There might be no more perfect encapsulation of how Wale views himself. Drake, Lamar and J. Cole (Wale’s longtime friend), pack Capital One Arena when performing in the District. Drake has a festival in Toronto; J. Cole now has a festival in his native North Carolina. Wale fills the Fillmore Silver Spring for his New Year’s Day concert each year, but unlike his peers he’s not getting booked as a headliner at the premier venue in his hometown. He understands the limits of his fame: that, for all his efforts, he’s still short of a major personal objective. He understands he’s not Teflon.
“My armor? You can penetrate that with a slingshot because I’ve been an open book,” he exclaims.
Wale wishes he could be less accessible. He wishes he could have someone else run his social media accounts so he can disengage and spend more time with his 3-year-old daughter, Zyla. But he feels compelled to be present, whether it’s out of habit or professional obligation.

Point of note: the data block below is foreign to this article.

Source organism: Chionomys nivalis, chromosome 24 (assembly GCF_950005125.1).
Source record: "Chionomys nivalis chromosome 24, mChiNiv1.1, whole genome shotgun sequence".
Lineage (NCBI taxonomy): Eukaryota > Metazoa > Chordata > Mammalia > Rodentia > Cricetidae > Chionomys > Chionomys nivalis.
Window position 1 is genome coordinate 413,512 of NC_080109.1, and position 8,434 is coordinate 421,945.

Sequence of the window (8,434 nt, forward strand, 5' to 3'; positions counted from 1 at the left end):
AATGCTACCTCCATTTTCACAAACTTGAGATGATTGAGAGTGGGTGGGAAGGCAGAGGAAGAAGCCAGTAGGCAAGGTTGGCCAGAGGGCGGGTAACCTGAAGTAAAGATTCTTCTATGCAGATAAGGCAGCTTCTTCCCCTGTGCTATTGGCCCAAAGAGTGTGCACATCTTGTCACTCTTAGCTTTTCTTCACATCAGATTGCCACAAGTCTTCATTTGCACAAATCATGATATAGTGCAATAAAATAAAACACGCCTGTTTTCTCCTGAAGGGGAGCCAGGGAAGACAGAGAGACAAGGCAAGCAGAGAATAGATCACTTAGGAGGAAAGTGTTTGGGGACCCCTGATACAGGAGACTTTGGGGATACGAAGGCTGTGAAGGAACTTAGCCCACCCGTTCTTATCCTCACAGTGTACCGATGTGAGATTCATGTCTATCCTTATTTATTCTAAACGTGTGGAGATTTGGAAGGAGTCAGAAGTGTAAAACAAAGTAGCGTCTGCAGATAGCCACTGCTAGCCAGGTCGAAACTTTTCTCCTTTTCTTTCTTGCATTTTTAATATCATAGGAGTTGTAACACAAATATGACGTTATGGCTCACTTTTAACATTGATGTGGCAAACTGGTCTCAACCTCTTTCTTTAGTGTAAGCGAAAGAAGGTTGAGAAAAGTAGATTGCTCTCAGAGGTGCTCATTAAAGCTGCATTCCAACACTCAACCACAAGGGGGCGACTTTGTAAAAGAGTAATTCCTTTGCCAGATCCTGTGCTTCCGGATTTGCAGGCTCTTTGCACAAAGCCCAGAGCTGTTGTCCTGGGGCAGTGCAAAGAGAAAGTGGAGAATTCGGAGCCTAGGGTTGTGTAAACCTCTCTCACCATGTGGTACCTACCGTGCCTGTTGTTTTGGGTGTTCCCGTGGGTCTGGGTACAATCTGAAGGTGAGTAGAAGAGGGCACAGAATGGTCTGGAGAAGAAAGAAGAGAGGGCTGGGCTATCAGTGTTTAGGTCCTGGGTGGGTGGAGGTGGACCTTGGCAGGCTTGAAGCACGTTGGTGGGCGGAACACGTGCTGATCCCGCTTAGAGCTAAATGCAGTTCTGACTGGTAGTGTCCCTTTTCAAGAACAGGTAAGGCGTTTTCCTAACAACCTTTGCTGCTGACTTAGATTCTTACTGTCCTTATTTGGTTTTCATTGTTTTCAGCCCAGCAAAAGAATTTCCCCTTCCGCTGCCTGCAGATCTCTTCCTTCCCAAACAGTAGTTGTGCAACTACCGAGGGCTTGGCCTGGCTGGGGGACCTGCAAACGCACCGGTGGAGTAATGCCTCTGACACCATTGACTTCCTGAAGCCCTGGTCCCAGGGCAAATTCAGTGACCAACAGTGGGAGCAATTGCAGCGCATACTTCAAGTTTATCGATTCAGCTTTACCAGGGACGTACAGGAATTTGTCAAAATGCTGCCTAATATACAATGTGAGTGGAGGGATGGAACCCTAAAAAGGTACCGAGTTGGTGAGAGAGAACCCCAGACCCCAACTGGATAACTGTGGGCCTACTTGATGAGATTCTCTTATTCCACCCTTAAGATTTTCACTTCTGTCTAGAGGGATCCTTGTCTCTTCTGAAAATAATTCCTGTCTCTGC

“I tried it twice, just to back off of it, and everything dropped. My ticket sales were low,” he says.
So how does Wale cope? How does he avoid spreading himself too thin, engaging with negativity or wallowing in it to the point of misery? How has he stopped numbing himself before meet-and-greets?
“I’ve got people in my life who sprinkle a lot of positivity in my world and don’t harp on it when I’m being negative,” he says. “They kind of empathize, like, ‘I see why you’re being negative, but let’s address it like this.’ So it helps. The mind helps the spirit, so I had to take a step back.”
After looking at things with some remove, Wale began pouring this newfound clarity into music. The result was October’s “Wow. . . That’s Crazy,” Wale’s first album on Warner Records since signing with the label last year.
“It’s about destroying and rebuilding and letting go of the stigma of ‘crazy’ or other misconceptions,” he says. “I’ve been trying to figure out how to be happy for years. I feel like I’m getting closer to it. In order for me to truly achieve it, I have to evaluate myself.”
Although Wale mentions therapy on the album (“Black man in therapy/ ’Cause white terror don’t sleep,” he raps on “Expectations”), and the promotional trailer features him in a mock session, he’s adamant that this isn’t his “mental-health album”: “I hate saying the words ‘mental health’ because it’s such a buzzword, and it comes with a lot of empathy, but it comes with a lack of empathy, as well.”